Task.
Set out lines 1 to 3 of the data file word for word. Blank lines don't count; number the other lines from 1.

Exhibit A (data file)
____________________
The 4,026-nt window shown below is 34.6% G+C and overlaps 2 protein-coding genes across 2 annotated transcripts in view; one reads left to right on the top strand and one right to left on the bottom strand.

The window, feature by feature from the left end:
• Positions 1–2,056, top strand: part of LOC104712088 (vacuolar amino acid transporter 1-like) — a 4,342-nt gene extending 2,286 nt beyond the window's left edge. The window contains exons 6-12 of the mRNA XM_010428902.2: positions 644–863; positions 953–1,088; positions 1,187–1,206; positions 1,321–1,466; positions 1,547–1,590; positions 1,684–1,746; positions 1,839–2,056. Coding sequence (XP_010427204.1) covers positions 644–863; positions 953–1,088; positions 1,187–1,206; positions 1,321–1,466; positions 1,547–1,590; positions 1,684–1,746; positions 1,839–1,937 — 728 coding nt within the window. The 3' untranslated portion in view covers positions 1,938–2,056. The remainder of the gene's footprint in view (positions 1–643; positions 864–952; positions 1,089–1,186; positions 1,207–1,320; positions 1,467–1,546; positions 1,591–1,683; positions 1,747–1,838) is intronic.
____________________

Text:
The 4,026-nt window shown below is 34.6% G+C and overlaps 2 protein-coding genes across 2 annotated transcripts in view; one reads left to right on the top strand and one right to left on the bottom strand.

The window, feature by feature from the left end:
• Positions 1–2,056, top strand: part of LOC104712088 (vacuolar amino acid transporter 1-like) — a 4,342-nt gene extending 2,286 nt beyond the window's left edge. The window contains exons 6-12 of the mRNA XM_010428902.2: positions 644–863; positions 953–1,088; positions 1,187–1,206; positions 1,321–1,466; positions 1,547–1,590; positions 1,684–1,746; positions 1,839–2,056. Coding sequence (XP_010427204.1) covers positions 644–863; positions 953–1,088; positions 1,187–1,206; positions 1,321–1,466; positions 1,547–1,590; positions 1,684–1,746; positions 1,839–1,937 — 728 coding nt within the window. The 3' untranslated portion in view covers positions 1,938–2,056. The remainder of the gene's footprint in view (positions 1–643; positions 864–952; positions 1,089–1,186; positions 1,207–1,320; positions 1,467–1,546; positions 1,591–1,683; positions 1,747–1,838) is intronic.